The Romantic Backlash to Boring Robot Investing
(Bloomberg Markets) -- At a high enough level, predicting the future of investing is easy. The future of investing is that people will spend less time and money on it and that it will work more efficiently and predictably. This is also the future of driving and the present of, like, dishwashing. The ideal future of most boring, stressful, specialized, and necessary activities is that someone will build a machine to do it for you so you don’t have to think about it anymore.
It’s also fairly straightforward to describe exactly what this means. Mainly it means low-cost broadly diversified index funds: Why spend a lot of time picking stocks, or a lot of time and money hiring people to pick stocks for you, when you can just get the deepest wisdom of modern academic finance practically (or literally) for free? Or if that is not quite your thing, then you can get low-cost, factor-based quantitative funds that might outperform the index but that will also, probably, be cheap and efficient and predictable and backed by the latest research in academic finance. Also there will be an app on your phone that lets you manage this and that saves the right amount of money for you out of your paycheck, etc.
Index funds are, of course, old news, and more advanced forms of passive investing—robo-advisers, low-cost factor funds, etc.—are all quite far along. Lots of people are working on this stuff, and while it stands to disrupt some big incumbent financial players, it also stands to make the disruptors pretty rich, so there are powerful incentives to work hard on it and get it right.
There is something a bit science-fictional about this—the rise of the robots and whatnot—and so critics have an appropriately science-fictional set of worries about it. Will the robots crash the economy or drive stock prices to zero or infinity because of a flaw in their algorithms? When companies are all owned by broadly diversified index funds, will they stop competing with each other and drive prices up because that’s in their joint owners’ best interests? When stocks are all bought by indiscriminate indexers rather than by smart, hard-working, experienced capital allocators, will that bring on a new and strange form of communism?
Investing is important, collectively important, in a way that dishwashing isn’t. A world in which no one has to think about investing is a world in which the few people or robots who do think about it have a lot of unexamined power. Not just over everyone else’s investments—their wealth, their retirement prospects—though obviously that, too. But also over capital allocation, over corporate governance, over workers and customers, over the productive workings of the economy. It’s weird to think about all of that power being concentrated in the dozen people who run the largest asset managers. (Harvard Law School professor John Coates calls this worry the Problem of Twelve, which would be a good title for your novel about a near-future capitalist dystopia.) It’s even weirder if those dozen people are robots.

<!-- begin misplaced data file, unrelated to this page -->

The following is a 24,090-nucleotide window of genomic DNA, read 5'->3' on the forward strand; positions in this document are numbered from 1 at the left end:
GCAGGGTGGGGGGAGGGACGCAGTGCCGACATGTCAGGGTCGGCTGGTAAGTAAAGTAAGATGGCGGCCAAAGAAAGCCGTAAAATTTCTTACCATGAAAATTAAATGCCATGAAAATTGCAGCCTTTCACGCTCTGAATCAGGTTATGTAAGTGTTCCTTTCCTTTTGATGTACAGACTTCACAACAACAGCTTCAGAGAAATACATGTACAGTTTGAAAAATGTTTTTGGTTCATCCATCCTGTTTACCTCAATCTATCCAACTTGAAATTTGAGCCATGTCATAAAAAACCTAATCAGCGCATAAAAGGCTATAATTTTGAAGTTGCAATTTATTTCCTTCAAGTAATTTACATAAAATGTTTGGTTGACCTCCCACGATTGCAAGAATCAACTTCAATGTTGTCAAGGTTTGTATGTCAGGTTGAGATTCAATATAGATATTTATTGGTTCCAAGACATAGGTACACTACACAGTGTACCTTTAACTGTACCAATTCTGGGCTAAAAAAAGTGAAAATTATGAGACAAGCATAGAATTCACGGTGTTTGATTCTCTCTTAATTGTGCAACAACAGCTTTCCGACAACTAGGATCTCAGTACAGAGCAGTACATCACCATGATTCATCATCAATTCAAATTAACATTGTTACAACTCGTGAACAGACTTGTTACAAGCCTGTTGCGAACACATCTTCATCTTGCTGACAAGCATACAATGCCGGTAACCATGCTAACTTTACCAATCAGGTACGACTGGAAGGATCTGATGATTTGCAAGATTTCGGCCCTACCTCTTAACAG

These are all delightful worries. There is, however, another future of investing: Bitcoin. Not Bitcoin really—Bitcoin is maybe the December 2017 of investing—but it’s suggestive that an utter speculative mania for cryptocurrency grew up in parallel to the boring, automated, set-it-and-forget-it rise of indexing and robo-advising. And there’s the rise of legal sports gambling and daily fantasy sports. Even in the traditional investing world, the move to indexing and robo-advising is not without its little eddies. There are lots of exchange-traded funds that passively track broad indexes, but there are also ETFs that track buzzy niche themes including “millennials” or “whiskey” or “blockchain,” so you can bet on what the next big thing will be instead of passively outsourcing your investment decisions. There are apps that will let you invest without thinking about it, but there are also apps that will let you day-trade single-stock options on your phone.
Modern tools allow investors to get rid of a lot of the risk and drama and complication and difficulty of picking individual stocks. But then those elements pop up somewhere else. It turns out that people—some people, enough people, anyway—like the risk and drama and complication and difficulty. It’s exciting! It’s competitive! It’s magical and mysterious, and if you are noble and true, you can solve the puzzle and get rich overnight.